Bolivia will this month table a draft United Nations treaty giving “Mother Earth” the same rights as humans — having just passed a domestic law that does the same for bugs, trees and all other natural things in the South American country.
The bid aims to have the UN recognize the Earth as a living entity that humans have sought to “dominate and exploit” — to the point that the “wellbeing and existence of many beings” is now threatened.
The wording may yet evolve, but the general structure is meant to mirror Bolivia’s Law of the Rights of Mother Earth, which Bolivian President Evo Morales enacted in January.
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Canadian activist Maude Barlow is among global environmentalists backing the drive with a book the group will launch in New York during the UN debate: Nature Has Rights.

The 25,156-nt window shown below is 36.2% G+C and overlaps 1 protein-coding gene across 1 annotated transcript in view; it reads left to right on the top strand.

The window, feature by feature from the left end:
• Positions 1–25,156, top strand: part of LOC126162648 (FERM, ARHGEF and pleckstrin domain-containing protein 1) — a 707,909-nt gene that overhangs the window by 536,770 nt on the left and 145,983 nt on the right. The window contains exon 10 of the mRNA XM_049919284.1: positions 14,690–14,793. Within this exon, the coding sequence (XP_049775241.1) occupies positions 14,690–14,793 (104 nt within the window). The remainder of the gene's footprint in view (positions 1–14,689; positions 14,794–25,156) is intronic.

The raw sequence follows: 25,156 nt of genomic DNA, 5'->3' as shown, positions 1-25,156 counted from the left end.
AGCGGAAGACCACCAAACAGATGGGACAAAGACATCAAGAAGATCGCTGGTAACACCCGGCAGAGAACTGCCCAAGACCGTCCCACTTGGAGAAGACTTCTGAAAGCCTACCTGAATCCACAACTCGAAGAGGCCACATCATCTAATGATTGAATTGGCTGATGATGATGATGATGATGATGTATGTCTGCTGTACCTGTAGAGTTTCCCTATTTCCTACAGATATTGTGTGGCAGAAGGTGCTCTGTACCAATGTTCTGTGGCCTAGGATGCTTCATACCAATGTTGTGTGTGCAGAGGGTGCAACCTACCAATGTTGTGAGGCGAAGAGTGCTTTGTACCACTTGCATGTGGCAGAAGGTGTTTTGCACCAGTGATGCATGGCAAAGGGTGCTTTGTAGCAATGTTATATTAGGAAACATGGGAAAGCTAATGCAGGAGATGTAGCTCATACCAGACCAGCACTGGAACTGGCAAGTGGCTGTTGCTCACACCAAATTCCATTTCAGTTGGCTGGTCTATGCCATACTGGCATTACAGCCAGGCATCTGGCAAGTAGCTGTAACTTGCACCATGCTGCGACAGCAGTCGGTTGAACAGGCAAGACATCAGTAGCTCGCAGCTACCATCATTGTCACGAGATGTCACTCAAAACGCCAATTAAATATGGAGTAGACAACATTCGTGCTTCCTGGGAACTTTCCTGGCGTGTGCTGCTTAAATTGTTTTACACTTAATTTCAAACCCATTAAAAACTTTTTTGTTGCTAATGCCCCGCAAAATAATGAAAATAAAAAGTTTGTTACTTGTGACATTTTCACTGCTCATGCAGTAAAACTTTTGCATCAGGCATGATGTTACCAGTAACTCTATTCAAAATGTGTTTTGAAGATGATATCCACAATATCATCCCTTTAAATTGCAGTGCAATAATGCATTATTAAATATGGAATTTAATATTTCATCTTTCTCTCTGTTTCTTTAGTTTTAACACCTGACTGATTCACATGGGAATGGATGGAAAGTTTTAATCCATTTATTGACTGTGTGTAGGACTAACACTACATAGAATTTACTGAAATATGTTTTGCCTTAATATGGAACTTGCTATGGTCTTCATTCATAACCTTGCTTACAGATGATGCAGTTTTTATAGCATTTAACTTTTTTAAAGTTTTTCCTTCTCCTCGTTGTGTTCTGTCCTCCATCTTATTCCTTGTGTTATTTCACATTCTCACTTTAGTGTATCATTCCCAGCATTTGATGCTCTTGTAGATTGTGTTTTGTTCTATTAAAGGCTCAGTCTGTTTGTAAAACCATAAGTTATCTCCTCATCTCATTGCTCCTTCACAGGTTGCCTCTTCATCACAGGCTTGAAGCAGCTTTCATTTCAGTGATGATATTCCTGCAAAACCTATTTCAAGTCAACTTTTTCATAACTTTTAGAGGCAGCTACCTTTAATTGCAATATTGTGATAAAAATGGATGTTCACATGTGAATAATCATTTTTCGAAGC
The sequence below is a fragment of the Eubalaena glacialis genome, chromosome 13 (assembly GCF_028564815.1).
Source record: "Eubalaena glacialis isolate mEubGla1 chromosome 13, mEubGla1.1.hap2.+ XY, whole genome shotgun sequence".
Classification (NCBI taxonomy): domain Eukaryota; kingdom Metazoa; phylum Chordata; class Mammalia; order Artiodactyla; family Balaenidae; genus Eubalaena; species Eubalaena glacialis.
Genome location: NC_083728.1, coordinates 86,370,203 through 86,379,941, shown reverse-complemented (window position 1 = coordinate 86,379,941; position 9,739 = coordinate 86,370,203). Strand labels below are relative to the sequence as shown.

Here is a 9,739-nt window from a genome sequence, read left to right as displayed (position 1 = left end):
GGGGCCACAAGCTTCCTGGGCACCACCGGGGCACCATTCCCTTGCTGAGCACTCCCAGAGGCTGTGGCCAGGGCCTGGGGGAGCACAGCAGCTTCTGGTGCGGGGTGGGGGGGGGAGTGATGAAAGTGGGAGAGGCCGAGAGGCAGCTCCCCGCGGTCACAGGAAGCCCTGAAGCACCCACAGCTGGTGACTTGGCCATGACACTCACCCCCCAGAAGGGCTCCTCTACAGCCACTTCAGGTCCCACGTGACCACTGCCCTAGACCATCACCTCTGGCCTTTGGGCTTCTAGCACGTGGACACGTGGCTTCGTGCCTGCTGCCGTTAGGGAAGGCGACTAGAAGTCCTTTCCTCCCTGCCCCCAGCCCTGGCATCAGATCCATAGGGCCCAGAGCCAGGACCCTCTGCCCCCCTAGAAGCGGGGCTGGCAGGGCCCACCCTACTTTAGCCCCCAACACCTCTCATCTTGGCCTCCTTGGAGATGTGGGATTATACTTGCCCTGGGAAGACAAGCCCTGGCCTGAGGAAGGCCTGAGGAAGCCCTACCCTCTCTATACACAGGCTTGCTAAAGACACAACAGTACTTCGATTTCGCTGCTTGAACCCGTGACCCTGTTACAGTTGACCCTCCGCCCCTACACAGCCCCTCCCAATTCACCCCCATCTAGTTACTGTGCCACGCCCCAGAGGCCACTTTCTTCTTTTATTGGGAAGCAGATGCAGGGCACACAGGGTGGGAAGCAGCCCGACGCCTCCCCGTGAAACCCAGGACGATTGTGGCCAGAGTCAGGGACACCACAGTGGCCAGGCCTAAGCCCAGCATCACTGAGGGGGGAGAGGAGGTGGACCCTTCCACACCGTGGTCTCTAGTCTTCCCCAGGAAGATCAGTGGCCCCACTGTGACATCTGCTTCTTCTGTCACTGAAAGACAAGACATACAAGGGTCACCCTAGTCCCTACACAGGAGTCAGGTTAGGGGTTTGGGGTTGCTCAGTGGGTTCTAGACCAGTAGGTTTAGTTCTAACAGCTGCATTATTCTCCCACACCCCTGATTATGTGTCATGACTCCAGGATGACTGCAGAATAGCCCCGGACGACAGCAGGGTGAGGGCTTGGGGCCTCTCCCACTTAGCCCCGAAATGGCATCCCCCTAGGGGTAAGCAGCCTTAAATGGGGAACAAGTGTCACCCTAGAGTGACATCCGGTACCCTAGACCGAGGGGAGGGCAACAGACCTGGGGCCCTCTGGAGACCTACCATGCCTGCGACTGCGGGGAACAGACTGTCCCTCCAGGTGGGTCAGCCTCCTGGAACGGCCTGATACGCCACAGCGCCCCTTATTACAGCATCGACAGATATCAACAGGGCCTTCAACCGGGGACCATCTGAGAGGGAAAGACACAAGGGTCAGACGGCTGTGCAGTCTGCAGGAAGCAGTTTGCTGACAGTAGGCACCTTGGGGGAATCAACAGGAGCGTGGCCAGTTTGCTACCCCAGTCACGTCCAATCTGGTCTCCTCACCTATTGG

“It’s going to have huge resonance around the world,” Ms. Barlow said of the campaign. “It’s going to start first with these southern countries trying to protect their land and their people from exploitation, but I think it will be grabbed onto by communities in our countries, for example, fighting the tar sands in Alberta.”
I can see why she's so enthusiastic about this. She's about as thick as a tree stump and has all the charm of swamp gas, so it'd be a natural fit.